He stared at me intensely.
“I think you know something of the Ferae Machinae,” he said.
“What?” My voice rose. People turned their heads, then looked away.
“What?” I said, more quietly. The words sent a terrible fear through me though I did not know what he meant at first.
“Sirenas,” he said. He watched me. I said nothing but he could see the expression on my face and he nodded, as though I had confirmed his suspicions.
“Let me buy you a drink,” he said.
His name was Billy Nagle. He was a vending machine repairman, he said. His face was heavily etched with deep lines and his hands shook sometimes when he thought I didn’t notice. Much of what he told me sounded wild, the ravings of a lunatic.
“I can see it on you,” he said. “It’s in your eyes. I won’t ask you what it was.” There was raw pain in his voice. It was clear he didn’t want to speak of his own experience, just as it was clear it had affected him profoundly.
“The first dispensers appeared in the 1850s,” he said. “Self-acting machines, they used to call them. Think about that.”
There was something sinister in the way he pronounced it and though the bar was warm I felt cold suddenly.
“They were cast-iron monsters,” Nagle said, “painted red—like blood. They spread out from Yorkshire in England, multiplying in their hundreds of thousands.” He tapped a cigarette out of his nearly empty pack with unsteady fingers. His nails were bitten down to the skin.
“Silent Salesmen, that was another name for them,” he said. “You never hear them until they’d crept up on you and then it’s too late. Bam!”
I jumped and he laughed, coughing out smoke.
“Now they’re everywhere,” he said. “Always in the background, watching, waiting! But you know that.”
“But they’re just machines,” I said, and he coughed out a laugh again, a bitter, joyless sound.
“Yes,” he said, “most of them are peaceful now, or at least domesticated. But amidst the herd hide predators.”
I thought again of Jamie’s disappearance and of the Sirena. Of seeing it again in that underground car park. My hand tightened on the beer bottle until I feared I would smash the glass.
“There have been reports of people going missing near these things for decades,” Nagle said. “The knowledge is dangerous but when you’re in the trade, sooner or later you hear the stories. Boston ’62 to ’64. A Sirena was observed in different locations around the city, linked to a series of disappearances there. There is a photo of the inside of the Tate house taken just before the Manson murders. If you look just right you can see a Medusa model in the shadows. San Francisco, ’68 and ’69, with two confirmed sightings of a Lamia brand.” He lowered his voice. “Chicago in ’29. Dallas in ’63. I could go on.”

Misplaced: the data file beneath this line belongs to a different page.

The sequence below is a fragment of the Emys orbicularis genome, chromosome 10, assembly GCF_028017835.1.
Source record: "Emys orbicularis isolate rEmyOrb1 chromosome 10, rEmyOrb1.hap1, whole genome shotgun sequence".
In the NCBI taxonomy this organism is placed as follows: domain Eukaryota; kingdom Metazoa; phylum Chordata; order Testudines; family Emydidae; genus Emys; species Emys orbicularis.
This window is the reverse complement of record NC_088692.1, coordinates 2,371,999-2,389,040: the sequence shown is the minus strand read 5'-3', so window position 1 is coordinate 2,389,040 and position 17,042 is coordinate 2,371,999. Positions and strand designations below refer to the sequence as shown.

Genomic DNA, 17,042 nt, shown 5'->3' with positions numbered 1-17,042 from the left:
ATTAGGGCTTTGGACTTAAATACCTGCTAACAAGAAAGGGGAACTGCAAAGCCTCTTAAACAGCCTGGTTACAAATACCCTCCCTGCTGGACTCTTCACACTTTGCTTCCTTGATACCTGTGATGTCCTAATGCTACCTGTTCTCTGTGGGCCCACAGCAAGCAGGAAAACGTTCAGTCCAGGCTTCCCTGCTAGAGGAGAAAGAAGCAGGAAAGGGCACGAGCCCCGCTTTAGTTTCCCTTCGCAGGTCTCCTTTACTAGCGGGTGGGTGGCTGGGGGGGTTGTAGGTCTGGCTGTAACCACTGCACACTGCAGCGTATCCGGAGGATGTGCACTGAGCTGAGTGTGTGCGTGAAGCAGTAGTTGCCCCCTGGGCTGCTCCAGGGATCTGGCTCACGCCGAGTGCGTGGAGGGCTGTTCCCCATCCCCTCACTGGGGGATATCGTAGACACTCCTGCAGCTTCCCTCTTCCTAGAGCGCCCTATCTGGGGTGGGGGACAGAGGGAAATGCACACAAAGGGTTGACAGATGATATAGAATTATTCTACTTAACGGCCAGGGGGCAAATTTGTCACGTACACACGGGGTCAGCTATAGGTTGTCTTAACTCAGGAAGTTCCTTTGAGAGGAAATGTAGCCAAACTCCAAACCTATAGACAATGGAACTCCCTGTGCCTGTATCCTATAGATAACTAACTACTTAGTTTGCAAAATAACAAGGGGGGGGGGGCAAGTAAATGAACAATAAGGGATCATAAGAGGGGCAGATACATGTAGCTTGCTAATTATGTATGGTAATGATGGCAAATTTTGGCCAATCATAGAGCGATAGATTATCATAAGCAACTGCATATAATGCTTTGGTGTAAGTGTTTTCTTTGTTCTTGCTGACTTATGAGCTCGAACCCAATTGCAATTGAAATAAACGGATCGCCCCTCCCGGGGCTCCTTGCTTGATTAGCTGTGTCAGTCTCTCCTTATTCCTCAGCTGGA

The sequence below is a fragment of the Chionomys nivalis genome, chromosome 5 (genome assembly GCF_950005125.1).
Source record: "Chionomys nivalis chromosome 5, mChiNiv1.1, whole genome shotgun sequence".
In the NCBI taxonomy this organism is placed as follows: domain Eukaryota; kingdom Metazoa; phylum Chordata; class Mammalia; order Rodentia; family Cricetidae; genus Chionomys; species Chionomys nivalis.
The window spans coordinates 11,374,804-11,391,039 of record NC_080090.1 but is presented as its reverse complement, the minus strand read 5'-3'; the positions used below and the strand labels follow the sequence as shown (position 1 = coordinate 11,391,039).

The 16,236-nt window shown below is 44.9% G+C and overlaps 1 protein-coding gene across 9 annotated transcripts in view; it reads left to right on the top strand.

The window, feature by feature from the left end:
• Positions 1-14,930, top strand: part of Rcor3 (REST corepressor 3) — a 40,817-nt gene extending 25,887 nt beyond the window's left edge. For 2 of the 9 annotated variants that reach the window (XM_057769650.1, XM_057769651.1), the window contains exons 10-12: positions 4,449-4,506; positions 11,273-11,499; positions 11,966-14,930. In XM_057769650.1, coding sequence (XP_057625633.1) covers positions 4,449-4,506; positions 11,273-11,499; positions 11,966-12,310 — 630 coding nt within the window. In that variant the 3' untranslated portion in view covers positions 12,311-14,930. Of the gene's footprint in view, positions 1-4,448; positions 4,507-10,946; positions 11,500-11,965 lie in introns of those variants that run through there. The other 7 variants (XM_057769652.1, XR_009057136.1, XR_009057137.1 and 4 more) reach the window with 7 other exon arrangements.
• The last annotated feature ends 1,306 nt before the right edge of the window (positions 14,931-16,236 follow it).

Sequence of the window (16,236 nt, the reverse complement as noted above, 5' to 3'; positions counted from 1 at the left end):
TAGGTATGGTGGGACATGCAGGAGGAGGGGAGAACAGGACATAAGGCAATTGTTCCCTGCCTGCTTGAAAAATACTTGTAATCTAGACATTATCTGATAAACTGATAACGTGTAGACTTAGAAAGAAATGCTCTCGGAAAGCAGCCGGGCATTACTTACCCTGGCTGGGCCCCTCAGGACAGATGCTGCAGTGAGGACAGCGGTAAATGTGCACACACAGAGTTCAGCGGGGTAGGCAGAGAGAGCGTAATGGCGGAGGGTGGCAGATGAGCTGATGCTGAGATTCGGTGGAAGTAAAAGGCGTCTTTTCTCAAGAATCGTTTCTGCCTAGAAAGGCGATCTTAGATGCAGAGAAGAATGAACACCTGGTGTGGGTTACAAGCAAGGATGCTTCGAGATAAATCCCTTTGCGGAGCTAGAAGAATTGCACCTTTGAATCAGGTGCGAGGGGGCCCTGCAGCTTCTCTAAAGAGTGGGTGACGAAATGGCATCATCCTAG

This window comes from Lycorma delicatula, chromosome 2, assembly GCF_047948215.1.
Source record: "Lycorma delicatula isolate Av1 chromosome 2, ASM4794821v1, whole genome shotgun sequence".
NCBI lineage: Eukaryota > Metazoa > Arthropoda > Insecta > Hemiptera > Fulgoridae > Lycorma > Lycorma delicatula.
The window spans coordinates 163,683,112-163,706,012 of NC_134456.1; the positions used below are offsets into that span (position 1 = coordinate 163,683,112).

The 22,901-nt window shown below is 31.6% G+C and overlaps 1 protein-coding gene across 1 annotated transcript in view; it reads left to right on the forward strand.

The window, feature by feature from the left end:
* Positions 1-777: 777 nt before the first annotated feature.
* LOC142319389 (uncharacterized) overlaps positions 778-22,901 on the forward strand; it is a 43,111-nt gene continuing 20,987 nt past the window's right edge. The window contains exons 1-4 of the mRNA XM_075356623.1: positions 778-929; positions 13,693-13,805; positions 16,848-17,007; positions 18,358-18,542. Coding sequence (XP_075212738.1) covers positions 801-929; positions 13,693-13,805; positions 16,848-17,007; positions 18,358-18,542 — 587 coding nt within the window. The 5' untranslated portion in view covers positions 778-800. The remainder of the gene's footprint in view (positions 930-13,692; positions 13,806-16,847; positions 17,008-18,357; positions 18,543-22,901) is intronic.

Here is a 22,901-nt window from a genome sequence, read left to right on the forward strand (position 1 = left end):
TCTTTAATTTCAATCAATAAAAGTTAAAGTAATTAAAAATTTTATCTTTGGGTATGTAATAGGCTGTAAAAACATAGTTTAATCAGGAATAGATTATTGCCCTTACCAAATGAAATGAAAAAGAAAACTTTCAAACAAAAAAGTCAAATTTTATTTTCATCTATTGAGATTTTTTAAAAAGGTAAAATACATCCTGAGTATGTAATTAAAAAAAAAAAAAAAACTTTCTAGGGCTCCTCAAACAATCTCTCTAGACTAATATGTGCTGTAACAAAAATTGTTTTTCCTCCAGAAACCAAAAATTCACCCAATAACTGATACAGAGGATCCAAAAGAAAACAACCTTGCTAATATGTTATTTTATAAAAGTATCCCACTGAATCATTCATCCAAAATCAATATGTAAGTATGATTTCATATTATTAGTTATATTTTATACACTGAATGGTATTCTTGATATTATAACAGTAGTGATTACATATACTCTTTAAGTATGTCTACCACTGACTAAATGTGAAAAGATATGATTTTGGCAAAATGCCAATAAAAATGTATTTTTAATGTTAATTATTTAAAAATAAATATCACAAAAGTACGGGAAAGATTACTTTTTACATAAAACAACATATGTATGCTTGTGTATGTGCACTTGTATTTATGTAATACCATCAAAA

I felt sick. The room swayed. I could hear someone at the cigarette machine, the drip-drip-drip of coins, the sudden purr of gears, the drop and the wrinkling of cellophane. I staggered outside and was violently ill against the wall.
The mortar had chipped off between the bricks of the old building. I stared at the cracks that were exposed and saw a hidden life there. Moss grew, and tiny ants crawled and vanished into holes in the stone. What seemed from a distance like a smooth-worn, whole wall was revealed to me now as a broken façade, crawling with secret organisms.
I thought of the Ferae Machinae. There were things in nature that mimicked other organisms in order to prey on them. How the katydids resembled ants, or how some species of spider weave colourful flower-like webs to lure bees into a trap.
Perhaps it was this way with the Sirena, too. There had always been stories of creatures who preyed on humanity. Maybe, I thought, they had always been there, in the shadows, watching, waiting . . . hungry. And with the coming of modernity they had adapted and taken new forms.
I took a deep breath of air and returned to the bar, but when I went to the booth Billy Nagle was gone.
I looked around me in confusion. An empty packet of cigarettes still remained on the table.
“Did anyone see the old man who was just here?” I said. I got some looks but no replies. People avoided me.
It was then that I heard it again. The hum of the machine in the corner had changed, I realised. It was purring contentedly to itself, and fear once again took hold of the pit of my stomach and twisted like a knife.
I made myself rise.
The machine was in the shadow. Its red light shone, and when I approached it I saw the same planogram of soft drinks and candy that was etched in my mind forever.
I made myself face it.
I had been given a glimpse of what lies behind the shiny façade of the world. Of the cogs that clutch, the gears that bite. The Sirena faced me silently, burping to itself. Its red light bathed my face gently.
I stared at the lures stacked up behind the glass.
Almost without realising it, I had coins in my hand.
The machine purred, waiting.
I fed quarters, one by one, into the slot.
Soon, I knew, the lure would drop, and the machine would crouch, ready to spring; and I would reach inside its hungry maw and be devoured.